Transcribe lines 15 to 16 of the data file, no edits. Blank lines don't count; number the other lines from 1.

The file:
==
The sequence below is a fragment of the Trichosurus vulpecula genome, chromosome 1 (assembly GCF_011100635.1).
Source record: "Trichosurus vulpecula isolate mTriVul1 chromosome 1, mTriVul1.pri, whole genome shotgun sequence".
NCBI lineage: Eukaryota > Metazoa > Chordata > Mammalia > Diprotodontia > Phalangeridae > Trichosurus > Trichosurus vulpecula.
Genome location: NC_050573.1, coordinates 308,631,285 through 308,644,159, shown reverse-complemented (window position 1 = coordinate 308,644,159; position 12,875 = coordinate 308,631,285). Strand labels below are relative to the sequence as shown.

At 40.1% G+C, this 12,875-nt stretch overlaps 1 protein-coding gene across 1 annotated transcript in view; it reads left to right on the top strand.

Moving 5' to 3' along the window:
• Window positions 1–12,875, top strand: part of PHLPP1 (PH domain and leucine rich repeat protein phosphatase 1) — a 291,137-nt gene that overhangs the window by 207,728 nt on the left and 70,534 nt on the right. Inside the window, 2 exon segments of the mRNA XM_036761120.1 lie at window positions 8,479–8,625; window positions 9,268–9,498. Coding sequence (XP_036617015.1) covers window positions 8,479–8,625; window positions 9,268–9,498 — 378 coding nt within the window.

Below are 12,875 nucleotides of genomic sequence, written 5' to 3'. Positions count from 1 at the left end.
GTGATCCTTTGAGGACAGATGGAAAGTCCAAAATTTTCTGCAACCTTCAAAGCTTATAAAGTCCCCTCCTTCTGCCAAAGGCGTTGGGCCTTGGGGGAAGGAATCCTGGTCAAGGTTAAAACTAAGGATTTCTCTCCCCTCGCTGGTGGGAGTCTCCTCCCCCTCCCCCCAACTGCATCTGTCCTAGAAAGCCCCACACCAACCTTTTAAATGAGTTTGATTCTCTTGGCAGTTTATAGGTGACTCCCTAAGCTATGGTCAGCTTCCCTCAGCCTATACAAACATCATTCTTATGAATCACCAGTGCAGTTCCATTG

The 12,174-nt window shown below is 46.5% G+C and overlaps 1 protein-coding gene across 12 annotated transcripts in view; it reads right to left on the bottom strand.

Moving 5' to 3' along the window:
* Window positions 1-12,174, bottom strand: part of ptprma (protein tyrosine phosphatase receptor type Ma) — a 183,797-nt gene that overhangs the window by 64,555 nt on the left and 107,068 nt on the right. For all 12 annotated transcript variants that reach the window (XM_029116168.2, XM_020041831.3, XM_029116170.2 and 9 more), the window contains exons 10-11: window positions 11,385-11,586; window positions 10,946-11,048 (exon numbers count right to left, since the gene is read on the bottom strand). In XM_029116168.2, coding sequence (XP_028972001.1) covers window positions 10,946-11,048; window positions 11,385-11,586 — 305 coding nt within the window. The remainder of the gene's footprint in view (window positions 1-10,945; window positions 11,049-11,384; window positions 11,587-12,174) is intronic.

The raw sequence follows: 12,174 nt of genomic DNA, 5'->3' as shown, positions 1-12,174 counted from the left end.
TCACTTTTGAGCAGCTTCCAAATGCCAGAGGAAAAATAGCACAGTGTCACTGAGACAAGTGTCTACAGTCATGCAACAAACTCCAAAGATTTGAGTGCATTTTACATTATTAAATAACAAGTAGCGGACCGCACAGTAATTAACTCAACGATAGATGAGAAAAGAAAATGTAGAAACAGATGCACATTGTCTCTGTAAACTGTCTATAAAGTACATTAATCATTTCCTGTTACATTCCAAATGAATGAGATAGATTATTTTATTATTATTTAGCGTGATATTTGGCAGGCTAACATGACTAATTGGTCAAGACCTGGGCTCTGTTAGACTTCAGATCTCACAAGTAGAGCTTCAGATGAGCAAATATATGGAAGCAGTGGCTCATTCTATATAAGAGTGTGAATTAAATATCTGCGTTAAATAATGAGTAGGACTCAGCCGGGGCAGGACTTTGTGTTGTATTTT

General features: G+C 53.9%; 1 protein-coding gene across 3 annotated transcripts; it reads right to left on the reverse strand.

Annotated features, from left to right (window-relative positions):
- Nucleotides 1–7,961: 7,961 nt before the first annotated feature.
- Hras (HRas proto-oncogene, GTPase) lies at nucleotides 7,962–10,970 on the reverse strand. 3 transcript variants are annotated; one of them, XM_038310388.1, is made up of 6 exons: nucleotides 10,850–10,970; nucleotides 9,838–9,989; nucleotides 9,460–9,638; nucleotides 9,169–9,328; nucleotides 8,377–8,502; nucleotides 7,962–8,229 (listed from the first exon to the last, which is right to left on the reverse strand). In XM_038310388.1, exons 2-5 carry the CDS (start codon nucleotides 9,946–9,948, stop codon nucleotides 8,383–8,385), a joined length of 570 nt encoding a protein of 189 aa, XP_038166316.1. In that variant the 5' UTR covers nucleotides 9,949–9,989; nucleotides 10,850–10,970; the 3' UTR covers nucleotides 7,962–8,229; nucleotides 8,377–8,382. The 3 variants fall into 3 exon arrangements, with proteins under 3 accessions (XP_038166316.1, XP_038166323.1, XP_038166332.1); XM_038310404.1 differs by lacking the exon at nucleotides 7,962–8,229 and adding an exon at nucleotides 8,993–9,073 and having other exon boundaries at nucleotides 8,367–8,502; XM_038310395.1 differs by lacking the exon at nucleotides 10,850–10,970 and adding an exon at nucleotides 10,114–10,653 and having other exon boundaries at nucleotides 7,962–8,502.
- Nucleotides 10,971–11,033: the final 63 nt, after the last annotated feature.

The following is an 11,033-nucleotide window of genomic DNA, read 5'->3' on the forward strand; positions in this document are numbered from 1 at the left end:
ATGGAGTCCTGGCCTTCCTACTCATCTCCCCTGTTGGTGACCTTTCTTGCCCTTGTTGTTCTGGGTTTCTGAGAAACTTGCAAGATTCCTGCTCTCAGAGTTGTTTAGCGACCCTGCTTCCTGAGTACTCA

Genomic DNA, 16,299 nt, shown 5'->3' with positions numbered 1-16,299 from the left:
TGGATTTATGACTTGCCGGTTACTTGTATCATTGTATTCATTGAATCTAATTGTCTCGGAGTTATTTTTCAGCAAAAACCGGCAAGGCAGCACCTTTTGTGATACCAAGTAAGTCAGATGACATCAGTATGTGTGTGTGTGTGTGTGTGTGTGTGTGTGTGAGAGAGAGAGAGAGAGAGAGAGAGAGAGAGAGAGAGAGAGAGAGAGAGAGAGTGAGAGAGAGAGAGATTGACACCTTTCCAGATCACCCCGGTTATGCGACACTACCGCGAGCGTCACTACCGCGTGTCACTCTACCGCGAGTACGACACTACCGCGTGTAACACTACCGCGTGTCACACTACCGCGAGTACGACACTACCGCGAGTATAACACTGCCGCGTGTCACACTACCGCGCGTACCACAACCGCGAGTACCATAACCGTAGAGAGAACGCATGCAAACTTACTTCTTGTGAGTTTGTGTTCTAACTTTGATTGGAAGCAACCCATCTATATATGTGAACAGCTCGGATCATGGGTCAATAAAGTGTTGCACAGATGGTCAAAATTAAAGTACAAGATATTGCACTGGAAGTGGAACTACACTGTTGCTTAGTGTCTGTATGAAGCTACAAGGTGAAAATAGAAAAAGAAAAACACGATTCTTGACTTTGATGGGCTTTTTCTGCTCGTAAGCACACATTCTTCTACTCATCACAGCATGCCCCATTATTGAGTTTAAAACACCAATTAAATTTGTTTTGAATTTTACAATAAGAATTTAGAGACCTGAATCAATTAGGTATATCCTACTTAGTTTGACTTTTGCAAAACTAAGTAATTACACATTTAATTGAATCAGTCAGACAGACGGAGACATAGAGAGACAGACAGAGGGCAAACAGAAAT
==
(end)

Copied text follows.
General features: G+C 53.9%; 1 protein-coding gene across 3 annotated transcripts; it reads right to left on the reverse strand.

Annotated features, from left to right (window-relative positions):